(E-4) Identification of Each Peak Series Comprising Five Peaks: Starting Peak→First Intermediate Peak→Second Intermediate Peak→Third Intermediate Peak→Final Peak

First, each peak contained in the set Spair-13 is selected as a peak of larger peak position and each peak contained in the product set C1 is selected as a peak of smaller peak position; there is formed a set of such peak pairs: PS13-C1≡{(Pi, Pj):PiεC1,PjεSpair-l3}; and there is produced a product set: PD1∩PS13-C1 of the set PD1 and the set PS13-C1. From the product set: PD1∩PS13-C1 of peak pairs (Pi, Pj) is formed a set of peaks Pi of smaller peak position of each peak pair, i.e. Spair-l4≡{Pi:(Pi, Pj)εPD1∩PS13-C1}. This set Spair-l4 corresponds to a set of peaks in the product set C1, linking to each peak contained in the set Spair-l3. Further, there is formed a product set: C4/3≡Spair-l4∩Spair-h2 of the set Spair-l4 and the set Spair-h2.

Further, each peak contained in the odd set F1 is selected as a peak of smaller peak position and each peak contained in the product set C4/3 is selected as a peak of larger peak position; there is formed a set of such peak pairs: PC4/3-F1≡{(Pi, Pj):PiεF1, PjεC4/3}; and there is produced a product set: PD1∩Pc4/3-F1 of the set PD1 and the set PC4/3-F1. From the product set: PD1∩PC4/3-F1 of Peak Pairs (Pi, Pj) is formed a set of peaks Pi of smaller peak position of each peak pair, i.e. FC4≡{Pi:(Pi, Pj)└PD1∩PC4/3-F1}. This set FC4 corresponds to a set of peaks in the odd set F1, linking to each peak contained in the set C4/3.

Meanwhile, each peak contained in the set Spair-h3 is selected as a peak of smaller peak position and each peak contained in the product set C1 is selected as a peak of larger peak position; there is formed a set of such peak pairs: PC1-Sh3≡{(Pi, Pj):PiεSpair-h3, PjεC1}; and there is produced a product set: PD1∩PC1-Sh3 of the set PD1 and the set PC1-Sh3. From the product set: PD1∩PC1-Sh3 of peak pairs (Pi, Pj) is formed a set of peaks Pj of larger peak position of each peak pair, i.e. Spair-h4≡{Pj:(Pi, Pj)εPD1∩PC1-Sh3}. This set Spair-h4 corresponds to a set of peaks in the product set C1, linking from each peak contained in the set Spair-h3. There is further formed a product set: C4/1≡Spair-h4∩Spair-l2 of the set Spair-h4 and the set Spair-h4 and the set Spair-12.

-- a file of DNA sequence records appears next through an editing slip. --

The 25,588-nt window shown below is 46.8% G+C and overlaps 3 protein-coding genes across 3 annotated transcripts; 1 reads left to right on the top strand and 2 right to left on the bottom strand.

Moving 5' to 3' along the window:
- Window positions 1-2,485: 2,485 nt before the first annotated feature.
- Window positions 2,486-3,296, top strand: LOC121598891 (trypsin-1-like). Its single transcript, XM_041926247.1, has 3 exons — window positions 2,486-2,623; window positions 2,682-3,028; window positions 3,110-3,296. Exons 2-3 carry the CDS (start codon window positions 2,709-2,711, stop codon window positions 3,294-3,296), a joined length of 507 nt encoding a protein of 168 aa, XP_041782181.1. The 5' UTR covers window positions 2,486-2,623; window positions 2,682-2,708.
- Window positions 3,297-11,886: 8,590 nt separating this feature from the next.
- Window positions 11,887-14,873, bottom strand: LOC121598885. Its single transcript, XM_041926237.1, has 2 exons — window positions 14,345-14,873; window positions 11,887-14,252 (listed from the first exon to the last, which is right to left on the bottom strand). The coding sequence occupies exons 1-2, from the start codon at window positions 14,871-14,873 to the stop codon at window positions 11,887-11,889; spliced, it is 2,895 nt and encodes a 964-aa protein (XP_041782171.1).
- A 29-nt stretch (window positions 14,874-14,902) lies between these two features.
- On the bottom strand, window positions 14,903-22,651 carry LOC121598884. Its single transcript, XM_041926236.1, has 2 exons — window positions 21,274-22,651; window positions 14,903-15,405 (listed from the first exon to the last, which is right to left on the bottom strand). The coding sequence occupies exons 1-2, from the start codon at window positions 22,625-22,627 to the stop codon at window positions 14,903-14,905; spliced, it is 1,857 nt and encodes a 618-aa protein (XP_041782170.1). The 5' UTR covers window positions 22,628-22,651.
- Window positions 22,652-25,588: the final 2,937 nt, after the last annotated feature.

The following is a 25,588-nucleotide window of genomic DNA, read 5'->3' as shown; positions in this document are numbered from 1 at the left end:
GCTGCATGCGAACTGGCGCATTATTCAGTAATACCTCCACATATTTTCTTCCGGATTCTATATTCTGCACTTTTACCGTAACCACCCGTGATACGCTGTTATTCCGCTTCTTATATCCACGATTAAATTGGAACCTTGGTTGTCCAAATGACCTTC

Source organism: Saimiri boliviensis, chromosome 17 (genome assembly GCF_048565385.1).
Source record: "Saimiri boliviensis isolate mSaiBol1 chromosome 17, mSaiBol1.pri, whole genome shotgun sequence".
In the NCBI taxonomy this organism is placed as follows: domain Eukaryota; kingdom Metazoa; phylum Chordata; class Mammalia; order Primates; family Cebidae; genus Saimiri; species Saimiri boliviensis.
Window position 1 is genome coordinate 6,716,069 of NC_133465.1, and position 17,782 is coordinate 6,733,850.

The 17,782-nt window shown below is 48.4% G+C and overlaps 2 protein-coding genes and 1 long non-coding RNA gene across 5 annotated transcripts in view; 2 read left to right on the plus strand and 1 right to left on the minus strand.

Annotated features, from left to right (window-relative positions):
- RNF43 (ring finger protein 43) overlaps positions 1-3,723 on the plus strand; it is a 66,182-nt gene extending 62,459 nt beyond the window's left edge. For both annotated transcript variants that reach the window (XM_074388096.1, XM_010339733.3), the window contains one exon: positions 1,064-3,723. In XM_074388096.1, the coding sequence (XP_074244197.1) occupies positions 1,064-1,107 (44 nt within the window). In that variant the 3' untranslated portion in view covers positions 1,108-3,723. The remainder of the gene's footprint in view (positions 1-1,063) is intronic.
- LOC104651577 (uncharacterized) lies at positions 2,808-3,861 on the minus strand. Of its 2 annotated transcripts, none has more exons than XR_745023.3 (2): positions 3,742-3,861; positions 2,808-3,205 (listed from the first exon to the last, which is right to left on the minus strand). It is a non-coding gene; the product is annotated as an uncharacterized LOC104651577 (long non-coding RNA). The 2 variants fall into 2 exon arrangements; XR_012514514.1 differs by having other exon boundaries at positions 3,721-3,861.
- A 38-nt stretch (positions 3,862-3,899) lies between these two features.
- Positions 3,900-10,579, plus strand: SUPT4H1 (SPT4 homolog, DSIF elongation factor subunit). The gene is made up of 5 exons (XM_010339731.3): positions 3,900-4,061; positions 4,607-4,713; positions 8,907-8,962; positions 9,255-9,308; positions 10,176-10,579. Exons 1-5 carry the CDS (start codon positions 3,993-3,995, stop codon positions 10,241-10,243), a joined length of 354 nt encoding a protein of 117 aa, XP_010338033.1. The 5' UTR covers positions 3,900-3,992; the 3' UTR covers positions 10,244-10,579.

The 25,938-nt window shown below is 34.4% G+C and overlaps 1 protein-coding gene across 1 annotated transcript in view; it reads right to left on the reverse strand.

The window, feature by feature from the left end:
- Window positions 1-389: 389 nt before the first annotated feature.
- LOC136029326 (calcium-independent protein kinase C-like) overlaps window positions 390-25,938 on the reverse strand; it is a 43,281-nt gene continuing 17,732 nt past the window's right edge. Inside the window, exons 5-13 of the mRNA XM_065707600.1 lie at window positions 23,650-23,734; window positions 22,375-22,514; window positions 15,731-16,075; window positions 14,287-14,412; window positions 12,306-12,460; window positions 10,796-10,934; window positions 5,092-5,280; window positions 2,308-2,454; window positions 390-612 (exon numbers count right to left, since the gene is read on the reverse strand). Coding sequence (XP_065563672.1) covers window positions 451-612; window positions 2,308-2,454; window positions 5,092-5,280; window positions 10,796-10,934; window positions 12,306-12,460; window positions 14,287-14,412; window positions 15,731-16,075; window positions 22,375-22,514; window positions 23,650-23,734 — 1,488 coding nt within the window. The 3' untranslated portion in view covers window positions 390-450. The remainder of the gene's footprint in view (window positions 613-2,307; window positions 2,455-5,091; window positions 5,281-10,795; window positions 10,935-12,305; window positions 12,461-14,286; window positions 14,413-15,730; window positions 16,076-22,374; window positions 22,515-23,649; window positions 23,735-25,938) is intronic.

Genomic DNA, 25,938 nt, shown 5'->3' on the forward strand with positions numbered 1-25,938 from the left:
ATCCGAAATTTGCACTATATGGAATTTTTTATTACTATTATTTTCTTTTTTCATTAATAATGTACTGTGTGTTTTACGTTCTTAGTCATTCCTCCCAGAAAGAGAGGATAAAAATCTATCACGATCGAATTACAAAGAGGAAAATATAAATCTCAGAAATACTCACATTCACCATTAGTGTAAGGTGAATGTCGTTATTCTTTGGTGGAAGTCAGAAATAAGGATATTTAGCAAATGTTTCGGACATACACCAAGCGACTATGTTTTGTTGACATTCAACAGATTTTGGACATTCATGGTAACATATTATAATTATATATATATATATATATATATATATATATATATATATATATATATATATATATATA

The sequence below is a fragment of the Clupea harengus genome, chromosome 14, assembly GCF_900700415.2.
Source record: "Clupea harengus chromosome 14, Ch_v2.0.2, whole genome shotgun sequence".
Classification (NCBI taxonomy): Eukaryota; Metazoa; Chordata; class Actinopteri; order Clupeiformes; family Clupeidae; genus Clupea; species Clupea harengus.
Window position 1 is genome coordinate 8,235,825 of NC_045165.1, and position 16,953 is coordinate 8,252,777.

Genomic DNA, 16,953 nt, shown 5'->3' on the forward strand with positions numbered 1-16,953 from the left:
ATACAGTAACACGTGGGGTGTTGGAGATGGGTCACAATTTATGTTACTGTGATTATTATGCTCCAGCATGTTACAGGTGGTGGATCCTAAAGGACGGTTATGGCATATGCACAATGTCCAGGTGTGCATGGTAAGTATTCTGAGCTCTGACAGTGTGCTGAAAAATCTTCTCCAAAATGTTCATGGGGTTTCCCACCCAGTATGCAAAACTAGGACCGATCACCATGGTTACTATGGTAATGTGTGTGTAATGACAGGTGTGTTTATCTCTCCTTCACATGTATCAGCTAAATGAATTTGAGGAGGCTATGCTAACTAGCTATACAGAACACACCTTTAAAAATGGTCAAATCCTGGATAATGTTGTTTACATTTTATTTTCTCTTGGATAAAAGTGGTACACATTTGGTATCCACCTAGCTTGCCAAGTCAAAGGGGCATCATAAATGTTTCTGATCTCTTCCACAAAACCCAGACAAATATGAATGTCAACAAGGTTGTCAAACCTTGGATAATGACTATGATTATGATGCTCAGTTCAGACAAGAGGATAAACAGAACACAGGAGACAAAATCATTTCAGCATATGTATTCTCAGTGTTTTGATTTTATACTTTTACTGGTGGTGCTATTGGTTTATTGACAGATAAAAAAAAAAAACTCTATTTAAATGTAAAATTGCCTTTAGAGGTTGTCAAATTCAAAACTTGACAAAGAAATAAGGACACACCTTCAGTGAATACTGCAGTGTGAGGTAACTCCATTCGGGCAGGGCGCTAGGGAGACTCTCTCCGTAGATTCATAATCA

Further, each peak contained in the odd set B1 is selected as a peak of larger peak position and each peak contained in the product set C4/1 is selected as a peak of smaller peak position; there is formed a set of such peak pairs: PB1-C4/1≡{(Pi, Pj):PiεC4/1, PjεF1}; and there is produced a product set: PD1∩PB1-C4/1 of the set PD1 and the set PB1-C4/1. From the product set: PD1∩PB1-C3/1 of peak pairs (Pi, Pj) is formed a set of peaks Pj of larger peak position of each peak pair, i.e. BC4/1≡{Pj:(Pi, Pj)εPD1∩PB1-C4/1}. This set BC4 corresponds to a set of peaks in the odd set B1, linking from each peak contained in the set C4/1.

Further, there is produced a product set: C4/2≡Spair-h3∩Spair-l3 of the set Spair-h3 and the set Spair-l3. Each peak contained in the product set C4/2 corresponds to a set of intermediate peaks which are each a peak in the set Spair-13, linking from each peak contained in the set Spair-h2 and also a peak in the set Spair-h3, linking to each peak contained in the set Spair-l2.

As a result, there is identified each peak series consisting of five peaks, i.e. a starting peak in the set BC4, a first intermediate peak in the set C4/1, a second intermediate peak in the set C4/2, a third intermediate peak in the set C4/3 and a final peak in the set FC4.

(E-5) Identification of Each Peak Series Comprising at Least 6 Peaks

Also with respect to each peak series of 6 or more peaks, there can be identified a plurality of sets of intermediate peaks, a set of corresponding starting peaks and a set of corresponding final peaks, in accordance with the procedures described in E-3 and E-5. Finally, when an increase of Nth stage {a peak series consisting of (N+1) peaks} has been reached, the peak set Spair-lN linking to starting peak side becomes an empty set and also the peak set Spair-hN linking from final peak side becomes an empty set; therefore, an increase of (N−1)th stage (a peak series consisting of N peaks) becomes the longest peak series.

Needless to say, when successive release of C-terminal amino acids has been achieved ideally, there are contained, in the set PD1 of peak pairs (Pi, Pj), only peak pairs of a series of C-terminal side peptide fragments caused by the successive release of C-terminal amino acids; therefore, in the above-mentioned transitional stages of E-2, E-3 and E-4, principally there is not found any peak series other than peak series consisting of N peaks. In the increase of (N−1)th stage (a peak series consisting of N peaks), there are selected, for the first time, a peak series reflecting the explicitly defined successive release of C-terminal amino acids.